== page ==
March 5, 2014
Time to Check Your Water WellsBy Cyndie Sirekis
Just as you check your furnace or smoke detector batteries regularly, spring is a good season to have an annual water well checkup before the peak water use season begins, according to the National Ground Water Association. NGWA’s Groundwater Awareness Week is March 9-15.
An annual checkup by a qualified water well contractor is the best way to ensure problem-free service and quality water.
Also, preventative maintenance usually is less costly than emergency maintenance, and good well maintenance—like good car maintenance—can prolong the life of your well and related equipment. NGWA further recommends you test your water whenever there is a change in taste, odor or appearance, or when the system is serviced.
Wells can provide high-quality drinking water, and about half of the U.S. population receives its drinking water from wells. But with well ownership comes the responsibility of keeping the water well in good working order. A check of your well by a qualified water well contractor may include:
A flow test to determine system output, along with a check of the water level before and during pumping (if possible), pump motor performance (check amp load, grounding and line voltage), pressure tank and pressure switch contact and general water quality (odor, cloudiness, etc.).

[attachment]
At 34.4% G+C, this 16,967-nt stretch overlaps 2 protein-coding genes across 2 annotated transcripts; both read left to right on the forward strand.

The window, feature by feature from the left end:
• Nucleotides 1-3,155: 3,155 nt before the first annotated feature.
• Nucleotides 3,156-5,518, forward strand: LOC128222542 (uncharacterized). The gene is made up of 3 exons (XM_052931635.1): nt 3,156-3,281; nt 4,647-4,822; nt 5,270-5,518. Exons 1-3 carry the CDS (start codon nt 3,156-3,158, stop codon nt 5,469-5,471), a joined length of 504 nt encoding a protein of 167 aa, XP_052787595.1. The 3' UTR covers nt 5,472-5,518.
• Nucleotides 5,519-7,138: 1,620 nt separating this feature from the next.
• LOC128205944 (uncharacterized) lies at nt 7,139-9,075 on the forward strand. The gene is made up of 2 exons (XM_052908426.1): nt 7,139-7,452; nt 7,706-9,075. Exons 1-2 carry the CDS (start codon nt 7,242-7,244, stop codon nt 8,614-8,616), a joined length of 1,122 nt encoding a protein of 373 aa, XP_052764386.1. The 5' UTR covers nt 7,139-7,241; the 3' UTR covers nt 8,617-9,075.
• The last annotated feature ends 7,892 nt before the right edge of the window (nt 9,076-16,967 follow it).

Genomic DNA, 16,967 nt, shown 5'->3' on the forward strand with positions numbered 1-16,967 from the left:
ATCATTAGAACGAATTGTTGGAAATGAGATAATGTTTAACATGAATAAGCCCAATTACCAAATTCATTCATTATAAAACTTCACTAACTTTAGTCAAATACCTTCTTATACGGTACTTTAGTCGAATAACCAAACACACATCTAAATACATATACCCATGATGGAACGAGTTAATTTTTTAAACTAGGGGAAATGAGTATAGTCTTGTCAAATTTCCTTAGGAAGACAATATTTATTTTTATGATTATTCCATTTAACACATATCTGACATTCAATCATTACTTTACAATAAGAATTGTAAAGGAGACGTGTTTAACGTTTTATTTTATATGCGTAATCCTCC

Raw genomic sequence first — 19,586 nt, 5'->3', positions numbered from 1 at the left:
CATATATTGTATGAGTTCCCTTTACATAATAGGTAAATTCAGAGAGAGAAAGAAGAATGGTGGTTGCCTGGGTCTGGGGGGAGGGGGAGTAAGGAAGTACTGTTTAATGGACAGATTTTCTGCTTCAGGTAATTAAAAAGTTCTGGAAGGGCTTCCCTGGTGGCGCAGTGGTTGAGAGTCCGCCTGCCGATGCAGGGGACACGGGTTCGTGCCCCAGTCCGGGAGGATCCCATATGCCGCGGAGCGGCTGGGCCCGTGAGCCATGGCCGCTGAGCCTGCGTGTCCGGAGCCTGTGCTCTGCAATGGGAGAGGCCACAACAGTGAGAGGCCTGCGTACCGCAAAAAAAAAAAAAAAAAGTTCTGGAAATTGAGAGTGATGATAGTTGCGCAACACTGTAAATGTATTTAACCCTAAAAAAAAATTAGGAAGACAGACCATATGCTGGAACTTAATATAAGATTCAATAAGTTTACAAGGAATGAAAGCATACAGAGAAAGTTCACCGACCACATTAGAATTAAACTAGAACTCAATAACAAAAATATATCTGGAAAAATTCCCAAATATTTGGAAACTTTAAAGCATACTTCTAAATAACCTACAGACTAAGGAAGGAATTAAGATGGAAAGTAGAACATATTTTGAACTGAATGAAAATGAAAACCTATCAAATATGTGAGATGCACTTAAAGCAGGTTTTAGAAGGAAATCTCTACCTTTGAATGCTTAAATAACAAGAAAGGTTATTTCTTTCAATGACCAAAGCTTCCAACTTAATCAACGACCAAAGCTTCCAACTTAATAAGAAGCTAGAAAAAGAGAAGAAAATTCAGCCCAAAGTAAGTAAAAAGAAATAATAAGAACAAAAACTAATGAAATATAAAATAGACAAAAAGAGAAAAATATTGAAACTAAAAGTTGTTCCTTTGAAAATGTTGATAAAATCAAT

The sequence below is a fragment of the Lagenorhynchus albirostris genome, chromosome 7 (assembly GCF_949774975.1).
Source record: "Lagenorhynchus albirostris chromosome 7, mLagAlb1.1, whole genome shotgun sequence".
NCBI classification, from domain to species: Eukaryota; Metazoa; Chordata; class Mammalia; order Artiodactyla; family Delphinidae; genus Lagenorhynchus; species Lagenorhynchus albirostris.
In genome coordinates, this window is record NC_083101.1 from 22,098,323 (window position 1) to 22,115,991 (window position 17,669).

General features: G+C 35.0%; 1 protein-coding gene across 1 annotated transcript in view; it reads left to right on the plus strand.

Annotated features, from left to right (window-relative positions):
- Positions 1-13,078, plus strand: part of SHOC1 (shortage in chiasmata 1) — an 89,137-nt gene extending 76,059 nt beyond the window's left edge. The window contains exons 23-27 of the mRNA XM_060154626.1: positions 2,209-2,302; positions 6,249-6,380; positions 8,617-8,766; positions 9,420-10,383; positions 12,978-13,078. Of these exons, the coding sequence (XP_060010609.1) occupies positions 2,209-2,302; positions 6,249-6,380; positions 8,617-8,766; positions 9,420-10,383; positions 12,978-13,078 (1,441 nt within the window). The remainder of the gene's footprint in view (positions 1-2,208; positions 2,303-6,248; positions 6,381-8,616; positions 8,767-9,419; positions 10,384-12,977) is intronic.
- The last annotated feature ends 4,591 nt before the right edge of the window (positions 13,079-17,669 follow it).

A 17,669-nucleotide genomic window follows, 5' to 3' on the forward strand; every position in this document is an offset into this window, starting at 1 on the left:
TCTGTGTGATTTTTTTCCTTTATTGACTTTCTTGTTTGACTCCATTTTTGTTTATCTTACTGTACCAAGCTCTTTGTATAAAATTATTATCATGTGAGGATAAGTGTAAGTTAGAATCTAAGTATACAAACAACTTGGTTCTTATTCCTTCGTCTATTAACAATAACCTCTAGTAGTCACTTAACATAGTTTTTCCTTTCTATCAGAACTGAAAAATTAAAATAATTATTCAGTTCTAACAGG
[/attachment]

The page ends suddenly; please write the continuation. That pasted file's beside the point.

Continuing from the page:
A well equipment inspection to assure it’s sanitary and meets local code.
A test of your water for coliform bacteria and nitrates, and anything else of local concern. Other optional tests are those for iron, manganese, water hardness, sulfides and other water constituents that cause problems with plumbing, staining, water appearance and odor.
Well owners should also:
Keep hazardous chemicals, such as paint, fertilizer, pesticides and motor oil far away from wells, and maintain a “clean” zone of at least 50 feet between every well and any kennels and livestock operations.
Maintain proper separation between wells and buildings, waste systems and chemical storage areas.
Periodically check the well cover or well cap on top of the casing (well) to ensure it is in good repair and securely attached. Its seal should keep out insects and rodents.
Cyndie Sirekis is director of news services at the American Farm Bureau Federation.